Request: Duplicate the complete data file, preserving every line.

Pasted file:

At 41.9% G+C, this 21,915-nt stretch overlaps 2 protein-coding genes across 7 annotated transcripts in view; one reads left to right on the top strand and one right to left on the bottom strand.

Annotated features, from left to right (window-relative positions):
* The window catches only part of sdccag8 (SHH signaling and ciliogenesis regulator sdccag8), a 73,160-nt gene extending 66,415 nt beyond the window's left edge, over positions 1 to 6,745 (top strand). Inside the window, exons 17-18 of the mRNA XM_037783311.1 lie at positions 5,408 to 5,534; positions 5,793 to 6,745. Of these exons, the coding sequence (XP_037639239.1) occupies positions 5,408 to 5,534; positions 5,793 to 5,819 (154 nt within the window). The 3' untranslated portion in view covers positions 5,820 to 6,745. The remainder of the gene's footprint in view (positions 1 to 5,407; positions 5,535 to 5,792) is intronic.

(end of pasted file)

At 41.9% G+C, this 21,915-nt stretch overlaps 2 protein-coding genes across 7 annotated transcripts in view; one reads left to right on the top strand and one right to left on the bottom strand.

Annotated features, from left to right (window-relative positions):
* The window catches only part of sdccag8 (SHH signaling and ciliogenesis regulator sdccag8), a 73,160-nt gene extending 66,415 nt beyond the window's left edge, over positions 1 to 6,745 (top strand). Inside the window, exons 17-18 of the mRNA XM_037783311.1 lie at positions 5,408 to 5,534; positions 5,793 to 6,745. Of these exons, the coding sequence (XP_037639239.1) occupies positions 5,408 to 5,534; positions 5,793 to 5,819 (154 nt within the window). The 3' untranslated portion in view covers positions 5,820 to 6,745. The remainder of the gene's footprint in view (positions 1 to 5,407; positions 5,535 to 5,792) is intronic.